Re: memory & filesystem corruption under heavy load?

Robert L Krawitz (
Fri, 5 Apr 1996 10:18:48 -0500

Date: Fri, 05 Apr 1996 01:07:57 -0500
From: garth zenie <>

i can repeatedly, without fail, achieve filesystem corruption under
1.3.72-82 by unpacking two previously gunzip'd linux kernel source
trees while cat'ing eight copies of /dev/mem into seperate files
(probably don't even need to do all of that, it seems to happen by
itself just by unpacking a single source tree). running a diff over the
source trees reveals massive file damage.

What does the corruption look like?

One possible data point: when I use my fast memcpy routine I get more
corruption (this corruption does NOT look at all like the corruption I
got with buggy versions of memcpy -- that gave me blocks of null's
that were close to page boundaries, the current corruption is random
bits flipped here and there with no discernable alignment or other
pattern). I still have similar problems -- just less extensive --
without it. It's a somewhat rough data point because of the memcpy
routine, but it may be a data point nonetheless.

Also, I find that some days I get much more extensive corruption than
others (one day I had three files with corruption, another day I had a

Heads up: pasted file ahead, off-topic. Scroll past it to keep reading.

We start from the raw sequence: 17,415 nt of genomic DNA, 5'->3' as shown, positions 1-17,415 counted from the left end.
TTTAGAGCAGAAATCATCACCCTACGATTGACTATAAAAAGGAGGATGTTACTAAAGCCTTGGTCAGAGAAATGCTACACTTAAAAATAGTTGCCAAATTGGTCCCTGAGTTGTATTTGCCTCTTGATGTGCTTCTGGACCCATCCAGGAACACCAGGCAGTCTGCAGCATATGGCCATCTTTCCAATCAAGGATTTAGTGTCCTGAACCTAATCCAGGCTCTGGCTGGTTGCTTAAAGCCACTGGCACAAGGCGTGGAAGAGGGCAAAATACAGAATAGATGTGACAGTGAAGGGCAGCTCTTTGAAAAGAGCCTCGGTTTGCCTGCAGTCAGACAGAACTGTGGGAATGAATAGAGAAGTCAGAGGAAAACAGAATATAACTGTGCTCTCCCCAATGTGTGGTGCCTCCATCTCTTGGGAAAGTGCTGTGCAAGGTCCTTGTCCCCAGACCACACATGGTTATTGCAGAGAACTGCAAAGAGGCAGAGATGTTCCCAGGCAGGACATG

few dozen). The difference seems to be more than could be accounted
for strictly by chance, and if I repeat the test immediately I have
the same thing happen. I think that I have more problems on very dry
days than on days with higher humidity, but I'm not positive. This
would tend to indicate a hardware problem, but it's interesting that
other people are seeing similar symptoms.

Is there anything in common here? Does everyone who's seeing problems
have, say, a Pentium, or do people with 486 and other systems see this
also? Are these older Pentiums (like mine -- my system is almost 2
years old)? Perhaps there's some sort of latent hardware problem that
only manifests itself under heavy load, and perhaps the improved
performance of more recent kernels triggers this somehow.

Robert Krawitz <> 

Member of the League for Programming Freedom -- mail Tall Clubs International -- or 1-800-521-2512